Government minister rules against Redbridge Council in dispute over bid to take over special needs school in Chigwell

A senior minister has ruled Redbridge Council cannot take over a specialist school for autistic children after another council objected.

Minister for Housing Stuart Andrew was asked to step in to resolve a dispute between Redbridge, Epping Forest District Council and the National Autistic Society (NAS) over who could reopen the Anderson School in Chigwell.

The school closed after only three years in September 2020 following “serious behavioural incidents”.

Redbridge struck a deal to take over the school, re-opening it as a more general special needs school, but Epping Forest objected, citing its previous agreement with NAS that the school would only cater to autistic children.

A planning appeal ensued between the NAS and Epping Forest, with the added involvement of Essex County Council and letters from two unhappy Essex MPs.

The appeal was then passed on to Mr Andrew, who has ruled Redbridge should not take over as this would likely result in “some reduction” in options for children with autism.

The minister did make a concession, approving a change to the planning condition to allow the school to be run by “an Autistic Spectrum Disorder (ASD) school provider” instead of the NAS directly.

Following the advice of a planning inspector, he found this was acceptable as the original planning condition must serve a “useful purpose”.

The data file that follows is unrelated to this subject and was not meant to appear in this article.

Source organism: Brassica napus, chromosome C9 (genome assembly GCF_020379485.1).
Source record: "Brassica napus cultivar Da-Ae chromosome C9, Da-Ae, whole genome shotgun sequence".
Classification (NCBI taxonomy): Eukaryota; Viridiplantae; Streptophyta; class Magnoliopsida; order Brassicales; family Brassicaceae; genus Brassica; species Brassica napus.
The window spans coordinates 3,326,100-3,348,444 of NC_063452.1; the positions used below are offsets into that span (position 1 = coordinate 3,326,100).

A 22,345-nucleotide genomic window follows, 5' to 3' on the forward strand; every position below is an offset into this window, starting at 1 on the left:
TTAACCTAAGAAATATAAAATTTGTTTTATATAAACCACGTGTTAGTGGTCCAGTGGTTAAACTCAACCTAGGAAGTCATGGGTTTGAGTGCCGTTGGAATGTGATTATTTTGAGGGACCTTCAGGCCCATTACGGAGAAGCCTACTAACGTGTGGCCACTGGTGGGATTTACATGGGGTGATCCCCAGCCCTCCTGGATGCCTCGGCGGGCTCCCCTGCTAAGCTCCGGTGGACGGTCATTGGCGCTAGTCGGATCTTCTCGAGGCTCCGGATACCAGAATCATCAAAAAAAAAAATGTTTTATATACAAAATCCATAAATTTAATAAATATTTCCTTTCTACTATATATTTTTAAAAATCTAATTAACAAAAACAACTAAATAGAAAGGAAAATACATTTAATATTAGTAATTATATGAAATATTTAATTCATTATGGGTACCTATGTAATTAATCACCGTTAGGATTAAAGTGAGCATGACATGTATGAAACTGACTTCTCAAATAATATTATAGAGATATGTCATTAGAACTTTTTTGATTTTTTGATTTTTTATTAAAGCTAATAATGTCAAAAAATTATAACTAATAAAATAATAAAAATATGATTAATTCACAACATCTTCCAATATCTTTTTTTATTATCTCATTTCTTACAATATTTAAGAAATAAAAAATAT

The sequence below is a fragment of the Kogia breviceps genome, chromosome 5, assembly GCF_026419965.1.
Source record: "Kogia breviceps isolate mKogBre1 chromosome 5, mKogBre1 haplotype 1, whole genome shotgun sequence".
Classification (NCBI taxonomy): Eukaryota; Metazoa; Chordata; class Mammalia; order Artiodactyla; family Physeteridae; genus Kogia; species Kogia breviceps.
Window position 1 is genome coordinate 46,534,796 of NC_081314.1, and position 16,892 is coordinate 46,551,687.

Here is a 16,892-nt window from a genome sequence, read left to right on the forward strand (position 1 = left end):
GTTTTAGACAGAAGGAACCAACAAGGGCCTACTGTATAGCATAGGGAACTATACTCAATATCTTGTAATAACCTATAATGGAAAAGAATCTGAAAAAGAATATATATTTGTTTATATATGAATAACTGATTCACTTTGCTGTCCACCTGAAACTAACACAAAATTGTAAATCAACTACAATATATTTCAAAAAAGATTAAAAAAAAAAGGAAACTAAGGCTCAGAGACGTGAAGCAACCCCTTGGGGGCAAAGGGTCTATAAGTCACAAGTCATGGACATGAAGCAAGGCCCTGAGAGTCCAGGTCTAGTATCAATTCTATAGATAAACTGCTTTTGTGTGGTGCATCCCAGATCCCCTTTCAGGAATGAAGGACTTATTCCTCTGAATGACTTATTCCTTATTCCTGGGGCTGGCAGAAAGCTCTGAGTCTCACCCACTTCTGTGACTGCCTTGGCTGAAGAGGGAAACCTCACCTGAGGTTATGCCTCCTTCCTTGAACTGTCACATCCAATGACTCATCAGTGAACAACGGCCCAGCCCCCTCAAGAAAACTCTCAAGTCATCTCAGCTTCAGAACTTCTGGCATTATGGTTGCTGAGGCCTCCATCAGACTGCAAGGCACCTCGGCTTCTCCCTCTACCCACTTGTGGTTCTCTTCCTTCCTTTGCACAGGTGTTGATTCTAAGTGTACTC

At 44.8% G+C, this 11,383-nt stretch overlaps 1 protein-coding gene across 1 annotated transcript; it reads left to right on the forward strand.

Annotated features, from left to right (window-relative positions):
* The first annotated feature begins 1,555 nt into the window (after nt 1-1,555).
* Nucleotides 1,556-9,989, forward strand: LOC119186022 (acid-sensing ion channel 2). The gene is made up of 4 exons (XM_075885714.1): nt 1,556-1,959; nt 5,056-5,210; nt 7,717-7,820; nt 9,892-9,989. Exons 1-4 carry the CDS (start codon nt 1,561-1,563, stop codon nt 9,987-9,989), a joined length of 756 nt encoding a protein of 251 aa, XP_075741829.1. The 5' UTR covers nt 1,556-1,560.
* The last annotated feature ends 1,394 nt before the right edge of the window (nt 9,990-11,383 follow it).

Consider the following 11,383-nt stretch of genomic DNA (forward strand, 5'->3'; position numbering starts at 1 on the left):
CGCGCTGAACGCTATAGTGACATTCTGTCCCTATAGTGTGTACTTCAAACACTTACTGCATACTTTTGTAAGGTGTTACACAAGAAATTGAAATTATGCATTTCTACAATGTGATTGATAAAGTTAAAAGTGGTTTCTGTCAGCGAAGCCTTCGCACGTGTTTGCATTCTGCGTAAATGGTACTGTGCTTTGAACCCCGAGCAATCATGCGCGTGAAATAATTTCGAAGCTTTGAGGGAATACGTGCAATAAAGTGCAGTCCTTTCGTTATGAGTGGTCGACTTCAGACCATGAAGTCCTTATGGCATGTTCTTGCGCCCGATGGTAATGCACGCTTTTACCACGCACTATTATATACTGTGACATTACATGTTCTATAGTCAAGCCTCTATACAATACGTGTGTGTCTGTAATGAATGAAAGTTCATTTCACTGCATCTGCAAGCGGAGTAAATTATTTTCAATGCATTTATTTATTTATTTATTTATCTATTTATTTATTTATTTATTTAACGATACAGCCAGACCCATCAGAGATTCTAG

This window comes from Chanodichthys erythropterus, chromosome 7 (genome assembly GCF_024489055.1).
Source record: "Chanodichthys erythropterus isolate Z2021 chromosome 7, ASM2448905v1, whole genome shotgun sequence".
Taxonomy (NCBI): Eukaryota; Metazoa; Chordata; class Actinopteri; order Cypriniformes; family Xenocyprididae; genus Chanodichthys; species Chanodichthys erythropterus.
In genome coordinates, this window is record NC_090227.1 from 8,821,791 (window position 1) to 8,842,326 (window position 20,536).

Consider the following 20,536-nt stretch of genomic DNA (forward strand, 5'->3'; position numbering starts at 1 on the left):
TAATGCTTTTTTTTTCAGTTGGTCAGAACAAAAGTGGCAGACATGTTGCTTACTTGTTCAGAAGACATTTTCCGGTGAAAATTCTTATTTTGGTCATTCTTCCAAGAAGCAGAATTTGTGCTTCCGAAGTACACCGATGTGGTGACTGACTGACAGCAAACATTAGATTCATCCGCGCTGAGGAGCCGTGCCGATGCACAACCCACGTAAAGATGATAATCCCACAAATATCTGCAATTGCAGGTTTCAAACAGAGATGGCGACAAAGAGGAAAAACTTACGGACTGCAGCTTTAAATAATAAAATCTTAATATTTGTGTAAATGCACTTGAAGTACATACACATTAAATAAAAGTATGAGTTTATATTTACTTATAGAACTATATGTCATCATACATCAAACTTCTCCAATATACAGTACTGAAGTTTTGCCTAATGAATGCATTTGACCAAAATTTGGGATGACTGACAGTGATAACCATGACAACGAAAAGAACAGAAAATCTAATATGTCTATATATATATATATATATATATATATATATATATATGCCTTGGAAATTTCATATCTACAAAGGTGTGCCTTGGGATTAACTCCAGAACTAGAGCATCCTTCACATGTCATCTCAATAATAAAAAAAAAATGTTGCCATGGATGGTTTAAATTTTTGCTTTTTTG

Redbridge Council has declined to comment on this decision, but has previously said it is “actively identifying alternative options” for special educational needs and criticised Essex County Council for blocking the takeover.

Redbridge’s corporate director of people Adrian Loades previously said: “Without this option, the children would be educated in mobile classrooms on already highly constrained sites or be placed in schools considerably more distant from Redbridge.”

During the appeal, Epping Forest criticised the NAS for a lack of transparency in the way it chose Redbridge as a new operator, arguing that the NAS “failed” to show why it could no longer run the school.

It added: “No information has been given as to the other potential providers considered, or the relative weighting given to educational criteria as opposed to financial or other matters.”

Following the planning decision, the NAS has now announced special educational needs provider, Witherslack Group, will run the school.

Witherslack Group, who hope to reopen The Anderson School “as soon as possible” are a growing special educational needs provider with more than 60 schools and children’s homes across the country.

Caroline Stevens, chief executive of the National Autistic Society, said: “We are delighted that Witherslack Group will be providing specialist education to local autistic children and young people at our former Anderson School in Chigwell.

“We received a number of very strong proposals and believe that Witherslack Group are well placed to offer excellent support. They are well-respected and experienced, with a proven track record.

“We would like to take this moment to apologise once again to students, families, carers and our staff for failing to live up to the ambition we had for our own school and for the disruption and uncertainties our decision to close has caused.”

The Lancashire-based group’s most recently published accounts for the year ending March 2020 show it employed more than 1,500 staff and had a turnover of £95million.

The company runs three other schools in south east England: Chilworth House School and Chilworth House in Oxfordshire and Queensmead House School in Windsor.

Josh Mellor

Local Democracy Reporter